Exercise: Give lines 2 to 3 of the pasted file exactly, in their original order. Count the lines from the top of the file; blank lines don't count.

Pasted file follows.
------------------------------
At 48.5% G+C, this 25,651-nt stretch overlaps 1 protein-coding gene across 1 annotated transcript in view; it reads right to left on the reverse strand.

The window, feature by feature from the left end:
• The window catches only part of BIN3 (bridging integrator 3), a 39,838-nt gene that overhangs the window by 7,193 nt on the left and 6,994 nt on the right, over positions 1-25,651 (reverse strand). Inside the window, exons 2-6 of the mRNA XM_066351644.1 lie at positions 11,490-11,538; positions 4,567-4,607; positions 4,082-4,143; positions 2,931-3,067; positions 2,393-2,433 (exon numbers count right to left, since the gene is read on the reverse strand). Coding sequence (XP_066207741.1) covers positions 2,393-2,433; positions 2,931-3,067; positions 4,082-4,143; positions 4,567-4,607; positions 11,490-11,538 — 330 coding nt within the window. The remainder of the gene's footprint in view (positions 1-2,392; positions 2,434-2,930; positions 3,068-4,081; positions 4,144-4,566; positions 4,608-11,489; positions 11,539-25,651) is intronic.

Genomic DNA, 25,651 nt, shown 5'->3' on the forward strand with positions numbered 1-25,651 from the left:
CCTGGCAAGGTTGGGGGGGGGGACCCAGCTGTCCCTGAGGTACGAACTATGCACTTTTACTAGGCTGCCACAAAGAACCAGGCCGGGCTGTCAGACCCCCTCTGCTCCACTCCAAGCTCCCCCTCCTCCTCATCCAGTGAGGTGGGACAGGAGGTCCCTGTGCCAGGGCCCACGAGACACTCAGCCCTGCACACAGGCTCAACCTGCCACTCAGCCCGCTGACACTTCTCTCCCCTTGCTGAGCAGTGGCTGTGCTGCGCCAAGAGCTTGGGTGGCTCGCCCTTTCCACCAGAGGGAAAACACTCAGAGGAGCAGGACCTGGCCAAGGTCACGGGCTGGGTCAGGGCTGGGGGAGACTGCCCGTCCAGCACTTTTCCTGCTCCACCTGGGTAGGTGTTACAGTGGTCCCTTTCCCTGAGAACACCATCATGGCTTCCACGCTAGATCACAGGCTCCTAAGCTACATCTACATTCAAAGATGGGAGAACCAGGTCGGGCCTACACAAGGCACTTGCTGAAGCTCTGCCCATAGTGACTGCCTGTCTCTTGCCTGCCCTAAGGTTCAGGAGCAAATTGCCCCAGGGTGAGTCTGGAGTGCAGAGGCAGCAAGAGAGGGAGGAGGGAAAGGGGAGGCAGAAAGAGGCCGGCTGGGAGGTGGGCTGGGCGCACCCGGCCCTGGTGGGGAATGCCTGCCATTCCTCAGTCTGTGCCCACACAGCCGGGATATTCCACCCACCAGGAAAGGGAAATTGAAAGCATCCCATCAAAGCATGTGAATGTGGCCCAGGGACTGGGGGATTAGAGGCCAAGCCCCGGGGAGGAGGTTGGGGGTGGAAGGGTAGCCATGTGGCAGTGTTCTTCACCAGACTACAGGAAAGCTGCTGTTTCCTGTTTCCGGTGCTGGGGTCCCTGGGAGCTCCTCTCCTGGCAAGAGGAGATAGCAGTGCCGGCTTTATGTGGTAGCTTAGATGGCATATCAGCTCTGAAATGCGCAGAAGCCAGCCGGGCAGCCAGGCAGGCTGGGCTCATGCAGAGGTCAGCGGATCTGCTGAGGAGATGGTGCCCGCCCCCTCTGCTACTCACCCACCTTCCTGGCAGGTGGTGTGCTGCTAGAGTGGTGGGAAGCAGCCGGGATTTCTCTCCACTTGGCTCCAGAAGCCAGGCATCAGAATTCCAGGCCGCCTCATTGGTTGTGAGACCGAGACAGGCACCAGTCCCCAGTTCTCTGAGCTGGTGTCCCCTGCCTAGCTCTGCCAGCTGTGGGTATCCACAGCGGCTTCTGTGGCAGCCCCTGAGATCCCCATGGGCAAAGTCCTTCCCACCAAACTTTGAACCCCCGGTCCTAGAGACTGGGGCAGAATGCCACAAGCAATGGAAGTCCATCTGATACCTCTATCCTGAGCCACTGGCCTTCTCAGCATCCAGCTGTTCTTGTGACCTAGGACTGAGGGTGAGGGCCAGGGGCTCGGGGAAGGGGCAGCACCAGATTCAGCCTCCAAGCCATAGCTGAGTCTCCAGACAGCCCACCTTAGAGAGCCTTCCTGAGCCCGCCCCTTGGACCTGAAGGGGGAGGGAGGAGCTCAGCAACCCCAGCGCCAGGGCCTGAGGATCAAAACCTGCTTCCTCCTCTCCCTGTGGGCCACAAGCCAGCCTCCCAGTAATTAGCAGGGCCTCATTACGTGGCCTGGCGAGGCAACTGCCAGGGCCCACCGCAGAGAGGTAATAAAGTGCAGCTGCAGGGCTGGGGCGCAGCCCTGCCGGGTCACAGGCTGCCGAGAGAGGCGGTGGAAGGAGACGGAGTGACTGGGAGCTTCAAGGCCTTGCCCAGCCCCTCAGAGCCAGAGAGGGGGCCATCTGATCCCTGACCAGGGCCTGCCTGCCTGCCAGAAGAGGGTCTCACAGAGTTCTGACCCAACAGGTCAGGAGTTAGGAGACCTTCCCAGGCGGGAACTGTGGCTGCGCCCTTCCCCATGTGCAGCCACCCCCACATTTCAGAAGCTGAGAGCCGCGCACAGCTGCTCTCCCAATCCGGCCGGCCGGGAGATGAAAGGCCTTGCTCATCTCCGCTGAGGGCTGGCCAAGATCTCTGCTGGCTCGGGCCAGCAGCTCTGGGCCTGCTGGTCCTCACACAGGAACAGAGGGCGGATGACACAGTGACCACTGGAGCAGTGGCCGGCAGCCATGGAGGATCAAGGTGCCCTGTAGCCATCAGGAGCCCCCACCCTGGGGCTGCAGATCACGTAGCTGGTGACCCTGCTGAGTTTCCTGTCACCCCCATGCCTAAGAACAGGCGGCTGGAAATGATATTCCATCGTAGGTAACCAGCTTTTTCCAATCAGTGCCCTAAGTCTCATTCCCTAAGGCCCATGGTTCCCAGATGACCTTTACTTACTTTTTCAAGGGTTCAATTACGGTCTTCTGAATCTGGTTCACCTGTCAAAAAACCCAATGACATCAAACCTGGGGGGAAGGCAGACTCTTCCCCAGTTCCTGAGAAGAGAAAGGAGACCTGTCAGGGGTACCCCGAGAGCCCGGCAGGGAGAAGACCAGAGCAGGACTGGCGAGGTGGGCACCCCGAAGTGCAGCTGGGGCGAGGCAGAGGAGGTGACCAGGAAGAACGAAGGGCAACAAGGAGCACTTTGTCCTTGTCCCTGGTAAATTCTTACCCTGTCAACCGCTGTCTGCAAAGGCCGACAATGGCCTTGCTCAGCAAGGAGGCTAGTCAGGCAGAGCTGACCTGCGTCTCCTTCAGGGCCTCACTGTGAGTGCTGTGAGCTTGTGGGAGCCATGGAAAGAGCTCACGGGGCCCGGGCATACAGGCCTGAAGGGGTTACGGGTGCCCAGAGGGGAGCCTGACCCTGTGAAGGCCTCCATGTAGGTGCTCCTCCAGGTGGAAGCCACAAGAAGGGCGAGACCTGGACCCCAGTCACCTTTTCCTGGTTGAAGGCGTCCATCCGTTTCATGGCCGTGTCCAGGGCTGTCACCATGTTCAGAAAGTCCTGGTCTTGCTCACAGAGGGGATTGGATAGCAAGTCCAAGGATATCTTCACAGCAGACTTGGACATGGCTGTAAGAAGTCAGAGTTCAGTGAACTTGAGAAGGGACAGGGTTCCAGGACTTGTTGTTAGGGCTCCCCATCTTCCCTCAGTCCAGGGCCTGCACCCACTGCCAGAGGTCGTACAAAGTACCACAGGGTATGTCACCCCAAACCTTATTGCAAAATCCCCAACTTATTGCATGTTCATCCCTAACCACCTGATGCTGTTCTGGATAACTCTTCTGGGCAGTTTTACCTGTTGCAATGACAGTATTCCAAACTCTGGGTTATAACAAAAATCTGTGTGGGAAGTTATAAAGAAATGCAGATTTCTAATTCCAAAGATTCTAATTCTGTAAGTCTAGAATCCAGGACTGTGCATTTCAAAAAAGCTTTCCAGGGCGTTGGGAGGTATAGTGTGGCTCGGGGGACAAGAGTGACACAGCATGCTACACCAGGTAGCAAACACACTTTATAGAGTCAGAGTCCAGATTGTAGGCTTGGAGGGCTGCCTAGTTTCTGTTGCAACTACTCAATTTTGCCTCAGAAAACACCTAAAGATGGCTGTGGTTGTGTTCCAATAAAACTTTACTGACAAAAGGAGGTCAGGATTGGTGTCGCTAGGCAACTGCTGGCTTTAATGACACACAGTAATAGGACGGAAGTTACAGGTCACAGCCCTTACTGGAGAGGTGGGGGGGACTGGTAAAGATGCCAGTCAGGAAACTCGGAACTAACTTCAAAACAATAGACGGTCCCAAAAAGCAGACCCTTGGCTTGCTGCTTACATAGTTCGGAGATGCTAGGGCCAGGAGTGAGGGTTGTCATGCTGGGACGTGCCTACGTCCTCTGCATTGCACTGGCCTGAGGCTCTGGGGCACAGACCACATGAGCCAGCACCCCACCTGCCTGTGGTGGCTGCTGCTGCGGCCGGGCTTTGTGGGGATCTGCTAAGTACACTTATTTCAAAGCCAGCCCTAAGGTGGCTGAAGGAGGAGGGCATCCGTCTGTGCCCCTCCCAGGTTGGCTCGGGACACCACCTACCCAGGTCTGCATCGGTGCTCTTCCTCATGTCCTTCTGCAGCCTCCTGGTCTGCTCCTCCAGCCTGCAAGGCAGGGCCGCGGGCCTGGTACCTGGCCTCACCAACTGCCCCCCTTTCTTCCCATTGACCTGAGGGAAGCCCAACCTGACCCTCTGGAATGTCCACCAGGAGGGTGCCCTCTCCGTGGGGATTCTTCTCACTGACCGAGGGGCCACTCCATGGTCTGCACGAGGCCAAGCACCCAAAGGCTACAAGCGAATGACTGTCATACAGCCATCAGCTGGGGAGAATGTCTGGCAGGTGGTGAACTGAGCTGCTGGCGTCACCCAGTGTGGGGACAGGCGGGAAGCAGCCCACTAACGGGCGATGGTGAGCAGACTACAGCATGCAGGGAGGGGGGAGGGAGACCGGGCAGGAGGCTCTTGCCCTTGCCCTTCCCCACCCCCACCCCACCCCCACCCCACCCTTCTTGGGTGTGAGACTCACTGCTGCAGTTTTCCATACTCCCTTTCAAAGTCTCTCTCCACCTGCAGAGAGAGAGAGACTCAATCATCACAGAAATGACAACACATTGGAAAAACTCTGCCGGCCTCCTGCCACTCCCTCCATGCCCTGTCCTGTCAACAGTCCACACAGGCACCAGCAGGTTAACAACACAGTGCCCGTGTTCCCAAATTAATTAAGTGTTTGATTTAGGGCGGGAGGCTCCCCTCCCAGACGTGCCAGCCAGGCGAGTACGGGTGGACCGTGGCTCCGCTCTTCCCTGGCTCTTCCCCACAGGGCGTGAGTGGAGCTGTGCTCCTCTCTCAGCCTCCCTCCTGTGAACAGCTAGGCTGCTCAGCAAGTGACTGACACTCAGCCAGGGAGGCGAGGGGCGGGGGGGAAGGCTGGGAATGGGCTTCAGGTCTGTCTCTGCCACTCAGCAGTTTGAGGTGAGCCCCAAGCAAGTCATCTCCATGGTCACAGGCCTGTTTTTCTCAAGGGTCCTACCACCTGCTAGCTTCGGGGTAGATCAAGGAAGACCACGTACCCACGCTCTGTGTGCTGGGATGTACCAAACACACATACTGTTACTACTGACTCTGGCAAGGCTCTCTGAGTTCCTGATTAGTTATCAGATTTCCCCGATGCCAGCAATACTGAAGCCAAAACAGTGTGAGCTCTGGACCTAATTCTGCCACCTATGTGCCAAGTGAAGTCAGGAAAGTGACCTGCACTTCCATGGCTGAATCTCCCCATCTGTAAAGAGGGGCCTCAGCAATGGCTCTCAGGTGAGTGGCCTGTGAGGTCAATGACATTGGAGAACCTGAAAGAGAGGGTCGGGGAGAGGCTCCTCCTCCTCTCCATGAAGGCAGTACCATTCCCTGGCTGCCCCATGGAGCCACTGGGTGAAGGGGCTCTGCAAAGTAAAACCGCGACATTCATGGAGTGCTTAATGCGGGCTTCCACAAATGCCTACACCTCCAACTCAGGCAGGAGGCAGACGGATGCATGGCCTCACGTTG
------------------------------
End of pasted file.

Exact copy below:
The window, feature by feature from the left end:
• The window catches only part of BIN3 (bridging integrator 3), a 39,838-nt gene that overhangs the window by 7,193 nt on the left and 6,994 nt on the right, over positions 1-25,651 (reverse strand). Inside the window, exons 2-6 of the mRNA XM_066351644.1 lie at positions 11,490-11,538; positions 4,567-4,607; positions 4,082-4,143; positions 2,931-3,067; positions 2,393-2,433 (exon numbers count right to left, since the gene is read on the reverse strand). Coding sequence (XP_066207741.1) covers positions 2,393-2,433; positions 2,931-3,067; positions 4,082-4,143; positions 4,567-4,607; positions 11,490-11,538 — 330 coding nt within the window. The remainder of the gene's footprint in view (positions 1-2,392; positions 2,434-2,930; positions 3,068-4,081; positions 4,144-4,566; positions 4,608-11,489; positions 11,539-25,651) is intronic.